How could an additional 10% of people need hospital admission

Schuhart

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The newspapers state that 530,000 are waiting for a hospital service. As is typical for the Irish media, there is no critical scrutiny of that.

About 600,000 inpatient discharges take place every year in public hospitals and about another 1 million day treatments on top of that, plus however many outpatient visits. Obviously, some folk get some service more than once. But it amounts to something equivalent to one third of the population getting some significant hospital service.

Half the population has private health insurance - no waiting list for private hospitals.

So we're expected to believe that, despite all that, half a million people have some kind of meaningful need for hospital care. That's more than 10% of the population, on top of the 33% who already got a hospital treatment and the 40%+ with private health insurance who don't need to wait.

Are we expected to believe that less than 20% of the population can get through the year without hospital admission? This is nonsense, and should be discussed as such.
 


shiel

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The newspapers state that 530,000 are waiting for a hospital service. As is typical for the Irish media, there is no critical scrutiny of that.

About 600,000 inpatient discharges take place every year in public hospitals and about another 1 million day treatments on top of that, plus however many outpatient visits. Obviously, some folk get some service more than once. But it amounts to something equivalent to one third of the population getting some significant hospital service.

Half the population has private health insurance - no waiting list for private hospitals.

So we're expected to believe that, despite all that, half a million people have some kind of meaningful need for hospital care. That's more than 10% of the population, on top of the 33% who already got a hospital treatment and the 40%+ with private health insurance who don't need to wait.

Are we expected to believe that less than 20% of the population can get through the year without hospital admission? This is nonsense, and should be discussed as such.
You are right. The Irish media are pathetic.

They licked the arses of the powerful people at the head of government, financial institutions and developers when they were making decisions in the 2000 -2009 period which bankrupt the country in 2010.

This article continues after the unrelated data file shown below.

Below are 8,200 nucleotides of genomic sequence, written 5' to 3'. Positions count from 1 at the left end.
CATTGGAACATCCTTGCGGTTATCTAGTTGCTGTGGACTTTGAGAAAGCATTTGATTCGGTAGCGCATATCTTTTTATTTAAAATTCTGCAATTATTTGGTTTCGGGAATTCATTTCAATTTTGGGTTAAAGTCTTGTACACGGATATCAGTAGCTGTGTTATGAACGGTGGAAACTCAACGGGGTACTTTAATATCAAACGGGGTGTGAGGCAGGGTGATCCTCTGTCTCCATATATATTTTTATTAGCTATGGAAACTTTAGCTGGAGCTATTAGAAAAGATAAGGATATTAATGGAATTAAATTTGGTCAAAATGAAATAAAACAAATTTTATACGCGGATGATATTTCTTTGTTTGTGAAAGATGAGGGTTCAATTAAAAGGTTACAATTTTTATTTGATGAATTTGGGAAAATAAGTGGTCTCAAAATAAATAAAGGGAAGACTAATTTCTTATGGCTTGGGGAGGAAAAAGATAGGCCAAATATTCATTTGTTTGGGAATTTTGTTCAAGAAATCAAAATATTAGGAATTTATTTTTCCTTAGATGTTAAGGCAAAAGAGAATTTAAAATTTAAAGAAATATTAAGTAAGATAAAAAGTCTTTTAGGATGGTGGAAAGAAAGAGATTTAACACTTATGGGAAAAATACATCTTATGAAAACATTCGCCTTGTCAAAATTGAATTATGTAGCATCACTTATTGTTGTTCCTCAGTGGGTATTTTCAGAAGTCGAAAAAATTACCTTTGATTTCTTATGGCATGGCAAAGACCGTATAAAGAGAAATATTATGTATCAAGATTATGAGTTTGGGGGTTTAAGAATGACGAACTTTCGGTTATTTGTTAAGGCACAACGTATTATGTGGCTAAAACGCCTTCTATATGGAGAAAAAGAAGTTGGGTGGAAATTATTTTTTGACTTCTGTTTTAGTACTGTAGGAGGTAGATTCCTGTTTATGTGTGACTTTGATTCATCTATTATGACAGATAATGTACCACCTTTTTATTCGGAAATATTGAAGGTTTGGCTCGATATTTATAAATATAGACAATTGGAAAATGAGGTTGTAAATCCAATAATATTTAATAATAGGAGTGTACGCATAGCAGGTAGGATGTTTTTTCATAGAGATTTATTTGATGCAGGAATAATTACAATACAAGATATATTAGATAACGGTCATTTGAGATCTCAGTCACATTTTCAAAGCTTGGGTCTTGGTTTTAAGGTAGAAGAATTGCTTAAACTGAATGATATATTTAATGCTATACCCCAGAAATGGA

The Irish media cheer led the anti austerity brigade when the country went broke.

They are presently cheer leading the irresponsible people in powerful positions in the public service who are demanding taxpayers money that should go to less powerful who depend on education, welfare, health, homeless etc services.
 

Erudite Caveman

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You are right. The Irish media are pathetic.

They licked the arses of the powerful people at the head of government, financial institutions and developers when they were making decisions in the 2000 -2009 period which bankrupt the country in 2010.

The Irish media cheer led the anti austerity brigade when the country went broke.

They are presently cheer leading the irresponsible people in powerful positions in the public service who are demanding taxpayers money that should go to less powerful who depend on education, welfare, health, homeless etc services.
We know, you make the same single transferable point all the time. The OP isn't about the meeja. Any chance of addressing it?
 

Erudite Caveman

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The newspapers state that 530,000 are waiting for a hospital service. As is typical for the Irish media, there is no critical scrutiny of that.

About 600,000 inpatient discharges take place every year in public hospitals and about another 1 million day treatments on top of that, plus however many outpatient visits. Obviously, some folk get some service more than once. But it amounts to something equivalent to one third of the population getting some significant hospital service.

Half the population has private health insurance - no waiting list for private hospitals.

So we're expected to believe that, despite all that, half a million people have some kind of meaningful need for hospital care. That's more than 10% of the population, on top of the 33% who already got a hospital treatment and the 40%+ with private health insurance who don't need to wait.

Are we expected to believe that less than 20% of the population can get through the year without hospital admission? This is nonsense, and should be discussed as such.
At face value it doesn't add up. The bit in bold would need to be cleared up - people who are sick for one reason are more likely to require additional treatment for something else. But impossible to know without more detail.
 

shiel

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We know, you make the same single transferable point all the time. The OP isn't about the meeja. Any chance of addressing it?
The op is about what is published in media.

Just telling the truth.

Nobody challenging.